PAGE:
Article and photo by Lisa Crockett
Nothing encapsulates the feeling of early fall quite like an apple. Crisp and sweet, a fresh fall apple is one of nature’s most divine creations. Some of my favorite September indulgences are spicy apple desserts like apple crisp and apple pie, either one warm from the oven and dripping with a generous scoop of vanilla ice cream. Something about the mixture of apples with all those extra elements of crispy, creamy, and rich just seems so right this time of year.
The time it takes to prep all those apples, particularly the time it takes to peel them, is a bit daunting though. I have strong recollections of watching my grandmother, armed with nothing but a paring knife, peeling apples with efficiency and ballerina-like grace, producing long strands of apple skin that I would eat like fruit leather while she worked. Apparently the ability to perform said task is not genetic, however, and I often feel that I’m either working too slowly or wasting too much of the fruit.
Then of course there is the matter of taking a perfectly nutritious food and turning it into something decadent and unhealthy. I’m not at all opposed to that phenomenon, but finding ways to use fruits in their natural state is a laudable goal – one that I try to reach as often as possible. Apples are delicious straight off the tree, particularly at this time of year and especially if you can get your hands on some farmers market fruit from the Western Slope. Adding a pile of sugar and fat to fruit should be reserved for only occasional consumption.
Baked to perfection while delicious and nutritious too.
Finally, I have a personal preference for apple desserts first thing in the morning, something that is hard to reconcile with my persona of being a responsible adult. In fact, one of my favorite holiday traditions is eating apple pie leftovers for breakfast on the day after the big day. But even if you find that idea repugnant, I’m willing to bet you might occasionally indulge in an apple cider doughnut or an apple fritter at breakfast every now and again. Dessert for breakfast can be a very, very good thing.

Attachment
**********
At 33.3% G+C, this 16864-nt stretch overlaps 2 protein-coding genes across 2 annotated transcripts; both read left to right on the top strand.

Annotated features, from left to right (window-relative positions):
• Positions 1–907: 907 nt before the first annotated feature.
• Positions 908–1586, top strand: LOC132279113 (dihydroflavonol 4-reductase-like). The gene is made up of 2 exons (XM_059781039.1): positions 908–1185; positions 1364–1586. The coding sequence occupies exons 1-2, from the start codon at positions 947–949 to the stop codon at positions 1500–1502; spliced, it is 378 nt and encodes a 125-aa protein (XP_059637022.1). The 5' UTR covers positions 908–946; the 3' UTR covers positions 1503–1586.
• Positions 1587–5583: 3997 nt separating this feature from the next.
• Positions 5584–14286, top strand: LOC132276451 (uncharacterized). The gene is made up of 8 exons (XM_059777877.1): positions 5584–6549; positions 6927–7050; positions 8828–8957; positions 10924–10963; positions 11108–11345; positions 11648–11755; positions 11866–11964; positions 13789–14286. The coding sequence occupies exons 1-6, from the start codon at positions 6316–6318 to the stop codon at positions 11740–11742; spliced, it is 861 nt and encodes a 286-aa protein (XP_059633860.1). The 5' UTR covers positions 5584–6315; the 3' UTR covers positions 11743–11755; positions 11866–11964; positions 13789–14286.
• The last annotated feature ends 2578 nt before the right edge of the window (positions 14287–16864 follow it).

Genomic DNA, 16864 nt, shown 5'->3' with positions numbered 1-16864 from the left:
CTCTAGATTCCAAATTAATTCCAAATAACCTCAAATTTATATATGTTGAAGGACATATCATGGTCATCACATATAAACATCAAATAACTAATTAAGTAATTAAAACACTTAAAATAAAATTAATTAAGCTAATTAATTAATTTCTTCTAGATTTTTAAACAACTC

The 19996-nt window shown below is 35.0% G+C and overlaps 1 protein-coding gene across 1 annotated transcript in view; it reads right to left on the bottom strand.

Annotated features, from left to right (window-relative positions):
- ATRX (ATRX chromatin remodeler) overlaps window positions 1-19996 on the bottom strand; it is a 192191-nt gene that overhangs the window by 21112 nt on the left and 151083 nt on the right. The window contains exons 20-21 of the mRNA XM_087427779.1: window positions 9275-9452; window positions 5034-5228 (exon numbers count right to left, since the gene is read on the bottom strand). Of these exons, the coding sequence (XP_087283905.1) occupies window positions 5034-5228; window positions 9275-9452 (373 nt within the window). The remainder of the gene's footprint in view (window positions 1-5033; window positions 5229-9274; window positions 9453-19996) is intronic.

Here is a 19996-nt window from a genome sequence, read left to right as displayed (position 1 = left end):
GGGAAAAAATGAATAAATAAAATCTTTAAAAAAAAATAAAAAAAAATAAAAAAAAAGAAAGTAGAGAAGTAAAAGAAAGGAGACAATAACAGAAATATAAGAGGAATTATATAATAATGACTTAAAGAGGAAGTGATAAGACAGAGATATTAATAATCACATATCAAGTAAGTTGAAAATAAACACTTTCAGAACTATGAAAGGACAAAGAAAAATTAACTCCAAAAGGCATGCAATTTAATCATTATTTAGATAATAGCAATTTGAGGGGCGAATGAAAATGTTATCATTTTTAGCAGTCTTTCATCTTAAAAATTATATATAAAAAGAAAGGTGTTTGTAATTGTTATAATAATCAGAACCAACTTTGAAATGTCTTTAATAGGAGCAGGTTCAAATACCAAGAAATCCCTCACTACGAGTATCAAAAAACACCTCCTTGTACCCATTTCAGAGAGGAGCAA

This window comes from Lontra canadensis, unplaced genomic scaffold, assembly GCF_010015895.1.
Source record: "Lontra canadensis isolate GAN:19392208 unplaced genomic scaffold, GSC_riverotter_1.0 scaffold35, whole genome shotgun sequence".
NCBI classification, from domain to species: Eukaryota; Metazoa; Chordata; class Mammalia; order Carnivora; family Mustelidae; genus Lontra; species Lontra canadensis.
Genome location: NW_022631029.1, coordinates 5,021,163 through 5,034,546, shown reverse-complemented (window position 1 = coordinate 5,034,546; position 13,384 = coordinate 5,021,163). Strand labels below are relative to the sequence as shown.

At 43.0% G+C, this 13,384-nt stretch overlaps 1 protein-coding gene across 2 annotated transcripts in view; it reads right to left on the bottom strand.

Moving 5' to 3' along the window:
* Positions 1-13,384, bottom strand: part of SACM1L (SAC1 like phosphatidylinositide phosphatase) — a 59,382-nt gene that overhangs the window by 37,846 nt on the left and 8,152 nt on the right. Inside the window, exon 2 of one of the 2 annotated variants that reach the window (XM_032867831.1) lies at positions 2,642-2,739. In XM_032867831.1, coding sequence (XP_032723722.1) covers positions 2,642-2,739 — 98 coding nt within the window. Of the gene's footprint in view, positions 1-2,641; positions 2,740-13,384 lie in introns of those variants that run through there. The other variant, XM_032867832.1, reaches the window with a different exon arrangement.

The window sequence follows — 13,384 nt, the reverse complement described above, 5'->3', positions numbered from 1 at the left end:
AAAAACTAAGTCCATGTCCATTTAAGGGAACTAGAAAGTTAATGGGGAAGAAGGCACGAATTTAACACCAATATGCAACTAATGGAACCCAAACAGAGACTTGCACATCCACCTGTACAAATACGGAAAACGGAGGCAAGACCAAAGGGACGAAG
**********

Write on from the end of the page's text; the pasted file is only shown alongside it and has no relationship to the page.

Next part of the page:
These baked apples with oatmeal help me address all of the above concerns, and I’ve been making them for breakfast on the regular. I can’t claim they’re quite as indulgent as one of those well-loved desserts, but they are really delicious, and they have the added benefits of being really easy to make and pretty healthy to boot. Instead of crust or streusel, the apples are filled with oatmeal mixed with apple flesh and cinnamon. Vanilla ice cream is replaced with creamy Greek yogurt. Nuts and honey add a whisper of richness without a lot of added fuss. The apples are quite pretty on the table and would make a nice brunch dish for company. They are the best right out of the oven, but the leftovers are quite tasty as well, so if you’re lucky enough to have some to save, tuck them into the fridge for breakfast tomorrow (or a sweet snack later tonight!)
You can even prep the apples the evening before you plan to serve them, stuffing them with the oatmeal apple mixture, and then storing in the fridge, covered with plastic wrap until you’re ready to slide them into the oven. Don’t be afraid to add your own flare here – sub in maple syrup for the honey, trade pumpkin pie spice for the cinnamon, and use chopped pecans instead of almonds. Make these apples your own, and savor the sweet, sweet flavor of fall.